Copy trading strategies

Copy trading strategies

Although copy trading seems to consist of handing over trading decisions to other traders, it still leaves ample room for making strategic choices when it comes to choosing the traders you want to copy, determining the amount of capital to be allocated to each copied trader, making stops, knowing when one should stop copying the merchant, and so on and so forth. It is therefore wise to enter the copy trading arena armed with several copy trading strategies in your arsenal, to hire her if and when certain situations arise.

Hit when the iron is hot

As with any other type of trading, the key to a successful copy trading strategy is to know when to enter and out of a copy relationship. As in various financial markets, traders experience ups and downs, and you want to copy them at the beginning of the former, not the latter.

How can you know at what stage the trader is? It cannot be known with full confidence because traders are as unpredictable as the markets in which they trade, but there are a few warning signs. A good place to start looking for these signs is on the list of open retailer stores. Many times, the statistics in a trader’s profile will only reflect their performance based on the work done, but does not take into account the positions they currently occupy.

If a trader has a lot of such positions, especially if many of them are in the red and have been doing so for some time, banning a sudden market turnaround, this trader is heading for a downturn. There is no point in copying them now. But you might want to keep an eye on them in the future, because, once jobs are finally lost, the trader may be ready for a new upturn.

In contrast, a trader who has recently suffered several draws but has a good overall performance record and few open stores has matured with the potential to do well now that his list has been deleted. Remember, a good copy trading strategy includes not only previous performance but also the current situation of the trader, with a focus on the future.

Know when you need to let go

It is just as important as knowing when to start copying a retailer, and knowing when to stop. This can be more difficult than you think, due to the various psychological factors involved. With the misguided misconception that plagues every financial trader (the more money you invest in an investment, the harder it is to abandon it), by trading copies people tend to become emotionally attached to the traders they copy. And with good reason: most will have at least some kind of interaction with these traders, maybe even meet them on a personal level.

Regardless, constantly copying a trader that makes you lose money just doesn’t make sense as a copy trading strategy. Therefore, the only logical move, after the trader goes downhill, is to let him go. A good way to check yourself and make sure that your loyalty to the trader does not diminish your investment is to use the Copy Stop Loss tool that some social trading platforms provide. This way you define in advance how much money you are willing to lose on a given copy ratio, and your emotional interruptions will not prevent solid investment management.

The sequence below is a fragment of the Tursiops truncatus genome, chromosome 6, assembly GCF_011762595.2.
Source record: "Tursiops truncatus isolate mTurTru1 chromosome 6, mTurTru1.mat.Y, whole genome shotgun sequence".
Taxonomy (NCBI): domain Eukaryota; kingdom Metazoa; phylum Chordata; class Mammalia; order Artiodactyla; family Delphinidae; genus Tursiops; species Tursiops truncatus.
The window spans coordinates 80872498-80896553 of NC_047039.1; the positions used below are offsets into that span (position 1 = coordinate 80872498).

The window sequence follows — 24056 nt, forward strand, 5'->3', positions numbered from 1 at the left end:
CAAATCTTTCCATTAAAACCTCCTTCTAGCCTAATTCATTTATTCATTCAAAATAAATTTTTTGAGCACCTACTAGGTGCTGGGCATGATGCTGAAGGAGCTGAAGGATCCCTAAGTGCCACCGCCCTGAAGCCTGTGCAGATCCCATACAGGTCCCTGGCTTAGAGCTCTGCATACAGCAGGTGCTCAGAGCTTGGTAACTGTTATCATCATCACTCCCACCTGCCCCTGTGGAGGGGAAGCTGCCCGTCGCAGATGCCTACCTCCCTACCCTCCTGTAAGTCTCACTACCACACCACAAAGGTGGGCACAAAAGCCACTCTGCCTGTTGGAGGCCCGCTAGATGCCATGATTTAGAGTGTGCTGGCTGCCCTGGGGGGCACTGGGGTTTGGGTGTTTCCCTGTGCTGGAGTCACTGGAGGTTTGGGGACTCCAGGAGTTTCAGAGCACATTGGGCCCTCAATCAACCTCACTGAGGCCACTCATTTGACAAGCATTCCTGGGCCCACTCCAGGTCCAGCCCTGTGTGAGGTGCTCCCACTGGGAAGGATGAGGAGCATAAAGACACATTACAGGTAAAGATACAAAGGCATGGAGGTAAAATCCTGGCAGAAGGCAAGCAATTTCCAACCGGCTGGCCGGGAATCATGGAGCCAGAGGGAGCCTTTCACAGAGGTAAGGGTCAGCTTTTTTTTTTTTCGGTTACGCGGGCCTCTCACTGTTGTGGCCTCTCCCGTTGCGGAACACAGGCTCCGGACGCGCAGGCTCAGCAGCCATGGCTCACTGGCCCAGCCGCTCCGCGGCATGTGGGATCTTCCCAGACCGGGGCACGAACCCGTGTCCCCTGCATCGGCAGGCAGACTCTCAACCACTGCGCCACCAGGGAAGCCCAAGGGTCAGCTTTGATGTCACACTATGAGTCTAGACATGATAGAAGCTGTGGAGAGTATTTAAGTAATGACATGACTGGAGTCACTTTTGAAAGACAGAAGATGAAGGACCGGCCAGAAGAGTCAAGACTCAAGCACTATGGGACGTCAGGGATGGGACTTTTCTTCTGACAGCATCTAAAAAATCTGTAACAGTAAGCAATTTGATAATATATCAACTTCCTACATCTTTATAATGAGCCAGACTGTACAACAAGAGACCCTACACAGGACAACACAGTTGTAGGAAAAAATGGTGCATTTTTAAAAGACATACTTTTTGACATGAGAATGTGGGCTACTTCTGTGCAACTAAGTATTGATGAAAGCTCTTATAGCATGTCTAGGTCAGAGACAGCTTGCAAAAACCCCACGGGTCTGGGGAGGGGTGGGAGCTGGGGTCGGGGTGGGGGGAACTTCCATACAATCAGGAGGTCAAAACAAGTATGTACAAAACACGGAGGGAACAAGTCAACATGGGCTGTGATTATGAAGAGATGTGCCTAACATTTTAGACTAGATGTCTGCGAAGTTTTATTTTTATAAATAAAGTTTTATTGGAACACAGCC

Diversity is key

Copy trading can be significantly different from traditional market trading, but some things remain true for any financial trading strategy, namely the fact that portfolio diversification is the surest way to reduce risk and ensure long-term profitability. However, when trading copies, achieving diversity may require a little more research and careful strategic planning than traditional market trading, where diversity is quite self-evident.

To demonstrate, let’s look at an example of how easy it can be to end up with an unbalanced copy trading portfolio. Let’s say you started trading a new social trading platform, and when it comes to copy trading strategies, you couldn’t have come up with anything more original than copying the five online traders who showed the highest profit percentage last year. However, once your copying relationship is established, it turns out that all five traders trade exclusively in the EUR / USD market. Therefore, even though you supposedly invested in five different traders, you ended up with a very unbalanced portfolio, or to use colloquialism, with all your eggs in one basket.

To avoid such a nightmarish scenario, your copy trading strategy must consist of carefully checking the portfolio of traders you are considering copying. The safest way is to choose traders whose investments cover various classes of instruments – ie. Stocks, indices, currencies, commodities, etc ..

Keep in mind of course that traders can change their trading strategies as you copy them. Finally, they are not required to remain consistent in their investment choices and may choose to branch into markets they have not previously considered. It is therefore recommended that you carefully monitor your portfolio of copies as a whole to make sure that no previously “compatible” merchants – ie. A trader whose investments create a balanced portfolio – do not start to conflict or do not become too strong invested in any instrument. In such a case, it is advisable to stop copying one of the traders who are throwing out the balance of your portfolio and find a trader who fits better into your copy trading strategy.